Don’t get me wrong: Like nearly everyone else, I regarded Edward Moore Kennedy as the greatest legislator of our time — ranking right up there in American history with Daniel Webster and Henry Clay.
…You know, ordinary citizens could present a eulogy, as a group, at Ted Kennedy’s funeral, and simply recite the titles of dozens of pieces of major legislation the late senator authored and guided into law. Among them: the Voting Rights Act; the Americans with Disabilities Act; immigration reform laws; the Clean Water Act; the Family Leave Act; No Child Left Behind. (Well, some children left behind).
Then there was Title IX, which inspired the sports bra. And the 26th Amendment, which lowered the voting age to 18 (and which most 18-year-olds have ignored). Kennedy also cosponsored ratification of the United Nations, the G.I. Bill, and creation of the Interstate Highway System. Not to mention the Missouri Compromise and the Magna Carta. These last sponsorships have only recently come to light.
What’s more, Ted Kennedy not only authored these paramount pieces of legislation, he actually READ them before they were passed by Congress. Such cannot be said of most members of the House or the Senate, who have the barest notion of what’s actually IN the health care bills currently being marked up in committee. And who hadn’t the foggiest notion of the content in their financial bailout packages passed earlier this year.
But Ted Kennedy knew. He’d mastered them all!
Why, then, have I been relentlessly mean to the late senator and the members of his extended family over so many years? Well, because the First Amendment of our Constitution allows me to be a snot. A professionally snarky s.o.b. A small-minded meanie. In other words, an editorial cartoonist.
…And, well, because the flip side of Ted Kennedy (and so many members of his enormous extended family) was so darn flawed. Like the rest of us — only more so, and played out on the public stage. This weekend, as politicians, civic and religious leaders, and Kennedy family friends hail Uncle Ted’s profound achievements, and share poignant stories, I’ll fondly remember the Ted who wandered around the family beach house in Florida…sans his pants.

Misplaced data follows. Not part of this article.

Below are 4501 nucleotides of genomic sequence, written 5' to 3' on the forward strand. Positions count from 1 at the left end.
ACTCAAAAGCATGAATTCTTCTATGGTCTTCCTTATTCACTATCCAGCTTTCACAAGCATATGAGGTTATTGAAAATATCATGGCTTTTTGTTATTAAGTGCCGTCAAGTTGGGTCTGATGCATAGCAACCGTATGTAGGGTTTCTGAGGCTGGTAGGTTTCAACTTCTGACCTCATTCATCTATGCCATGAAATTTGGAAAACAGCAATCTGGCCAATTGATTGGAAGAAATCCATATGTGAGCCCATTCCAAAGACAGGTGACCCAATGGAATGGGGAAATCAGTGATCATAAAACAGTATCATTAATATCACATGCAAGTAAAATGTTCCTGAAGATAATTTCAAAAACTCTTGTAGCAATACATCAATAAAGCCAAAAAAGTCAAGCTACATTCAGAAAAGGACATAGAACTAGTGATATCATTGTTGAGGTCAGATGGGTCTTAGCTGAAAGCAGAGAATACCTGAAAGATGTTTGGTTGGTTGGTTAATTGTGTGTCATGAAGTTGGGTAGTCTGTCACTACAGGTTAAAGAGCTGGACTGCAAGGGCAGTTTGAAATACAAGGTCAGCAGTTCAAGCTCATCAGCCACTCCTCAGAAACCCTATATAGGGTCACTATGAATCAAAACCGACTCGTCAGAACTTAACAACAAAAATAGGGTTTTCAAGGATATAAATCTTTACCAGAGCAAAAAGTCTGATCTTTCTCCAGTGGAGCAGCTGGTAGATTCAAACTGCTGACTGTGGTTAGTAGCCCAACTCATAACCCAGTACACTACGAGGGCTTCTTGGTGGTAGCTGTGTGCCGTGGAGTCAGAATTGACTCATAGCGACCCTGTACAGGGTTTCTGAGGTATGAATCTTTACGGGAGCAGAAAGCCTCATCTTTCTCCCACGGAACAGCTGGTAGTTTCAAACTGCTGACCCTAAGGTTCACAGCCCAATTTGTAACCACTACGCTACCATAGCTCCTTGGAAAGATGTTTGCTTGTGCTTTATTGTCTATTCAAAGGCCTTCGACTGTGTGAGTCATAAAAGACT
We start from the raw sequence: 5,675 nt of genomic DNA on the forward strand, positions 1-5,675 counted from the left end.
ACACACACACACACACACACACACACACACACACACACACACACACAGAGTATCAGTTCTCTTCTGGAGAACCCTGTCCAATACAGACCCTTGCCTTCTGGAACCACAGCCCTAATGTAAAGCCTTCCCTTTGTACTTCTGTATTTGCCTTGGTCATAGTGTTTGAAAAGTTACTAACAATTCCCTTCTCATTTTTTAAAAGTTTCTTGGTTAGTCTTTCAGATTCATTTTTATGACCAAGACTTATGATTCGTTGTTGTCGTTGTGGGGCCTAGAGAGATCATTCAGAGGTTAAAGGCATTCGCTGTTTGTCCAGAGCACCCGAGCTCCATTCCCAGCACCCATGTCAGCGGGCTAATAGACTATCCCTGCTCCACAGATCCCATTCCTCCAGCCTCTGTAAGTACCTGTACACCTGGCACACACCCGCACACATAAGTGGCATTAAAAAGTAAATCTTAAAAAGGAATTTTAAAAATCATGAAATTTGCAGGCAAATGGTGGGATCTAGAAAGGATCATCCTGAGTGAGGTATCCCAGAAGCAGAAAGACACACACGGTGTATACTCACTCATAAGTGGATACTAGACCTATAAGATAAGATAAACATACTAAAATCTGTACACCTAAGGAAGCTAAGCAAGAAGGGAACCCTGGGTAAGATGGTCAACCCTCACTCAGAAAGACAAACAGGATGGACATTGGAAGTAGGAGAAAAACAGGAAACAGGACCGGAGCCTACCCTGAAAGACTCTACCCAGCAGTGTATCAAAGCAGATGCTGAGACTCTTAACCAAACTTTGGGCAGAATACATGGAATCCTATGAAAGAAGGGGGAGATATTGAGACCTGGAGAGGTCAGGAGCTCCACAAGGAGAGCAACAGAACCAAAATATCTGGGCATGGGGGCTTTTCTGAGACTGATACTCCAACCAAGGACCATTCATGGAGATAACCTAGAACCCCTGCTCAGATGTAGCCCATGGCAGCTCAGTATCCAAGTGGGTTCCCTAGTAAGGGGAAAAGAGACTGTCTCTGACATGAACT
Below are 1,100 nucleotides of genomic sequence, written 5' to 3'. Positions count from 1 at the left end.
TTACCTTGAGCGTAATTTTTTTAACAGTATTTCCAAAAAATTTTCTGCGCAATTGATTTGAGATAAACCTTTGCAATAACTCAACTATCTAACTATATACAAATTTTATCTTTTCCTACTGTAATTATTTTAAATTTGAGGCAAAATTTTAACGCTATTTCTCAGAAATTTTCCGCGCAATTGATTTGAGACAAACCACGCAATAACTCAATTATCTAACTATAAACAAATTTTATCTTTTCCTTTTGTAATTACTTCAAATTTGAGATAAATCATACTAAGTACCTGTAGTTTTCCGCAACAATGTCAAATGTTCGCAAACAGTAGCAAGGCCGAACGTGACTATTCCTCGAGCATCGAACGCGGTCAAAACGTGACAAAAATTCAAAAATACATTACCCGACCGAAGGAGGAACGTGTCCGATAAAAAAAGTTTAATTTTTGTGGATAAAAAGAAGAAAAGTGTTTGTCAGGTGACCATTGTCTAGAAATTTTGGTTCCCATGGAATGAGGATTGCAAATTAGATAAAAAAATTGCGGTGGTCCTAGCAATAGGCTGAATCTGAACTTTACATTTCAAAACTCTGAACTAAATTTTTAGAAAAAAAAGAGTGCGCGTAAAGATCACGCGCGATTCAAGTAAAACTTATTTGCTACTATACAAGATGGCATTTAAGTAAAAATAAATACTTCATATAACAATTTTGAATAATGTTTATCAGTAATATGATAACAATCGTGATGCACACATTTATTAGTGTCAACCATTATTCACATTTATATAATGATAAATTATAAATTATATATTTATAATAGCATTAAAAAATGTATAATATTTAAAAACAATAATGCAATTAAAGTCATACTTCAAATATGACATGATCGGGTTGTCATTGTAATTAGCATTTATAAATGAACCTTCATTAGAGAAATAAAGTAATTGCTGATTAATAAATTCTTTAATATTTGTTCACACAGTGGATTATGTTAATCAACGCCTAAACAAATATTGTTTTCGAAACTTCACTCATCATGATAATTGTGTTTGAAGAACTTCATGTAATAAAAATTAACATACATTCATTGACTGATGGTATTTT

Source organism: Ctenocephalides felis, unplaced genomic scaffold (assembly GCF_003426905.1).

In fact, the personal failings, antics, alleged crimes and misdemeanors, and often just the faces of the entire Kennedy clan have given caricaturists and editorial cartoonists a priceless gift for two generations. In this regard, the Roosevelts, the Bushes and the Adamses just can’t compare.
So let us review, briefly, a cavalcade of Kennedys. From a caricaturist’s point of view, the family is hard to beat: those faces that scream, “Kiss me, I’m Irish!” at a raucous St. Patty’s Day parade; the bounteous freckles; the dense mops of wavy hair, the big and/or gnarly choppers fit for a horse…
There’s Patrick, who serves in Congress and wobbles a bit when he drives at night.
And Joe Kennedy II, who pitches heating oil for Hugo Chavez.
I’ve caricatured President Kennedy a few times, all of them long after his assassination. I was but a kid a couple of weeks shy of my eleventh birthday at that tragic time. I don’t have a scan of my best caricature of JFK, done for a book featuring caricatures of all the presidents from Washington to Reagan. I no longer possess the original, for that matter. But it, too, was irreverent. It portrayed JFK with a halo over his head, and a scrap of note paper protruding from his jacket pocket — scribbled with Marilyn Monroe’s phone number.
I can’t recall whether I’ve ever caricatured Bobby Kennedy. I did, however, caricature the late JFK, Jr., a couple of times. He has been the only Kennedy to get off easy. But, then, how do you viciously lampoon someone whose only flaws were being handsome and debonaire?
This past Friday night’s memorial service for Senator Kennedy was warm and full of great stories, particularly the hilarious sailing adventure described by former Iowa senator John Culver, Ted’s Harvard University roommate and fellow college football player.
My contributions, from here in the safety of my studio? Not so nice. But, hey, there WAS that matter of Chappaquiddick. It’s a scar that will forever color Ted Kennedy’s legacy. I agree with the armchair psychiatrists — that Ted’s negligence that night on Martha’s Vineyard, followed by his ill-conceived challenge of Jimmy Carter in 1980, set the senator onto a path of political and personal redemption. Millions of Americans have benefited from Senator Kennedy’s dedication to the least among us. But at least one family may not feel so moved by this weekend’s heartfelt testimonials.
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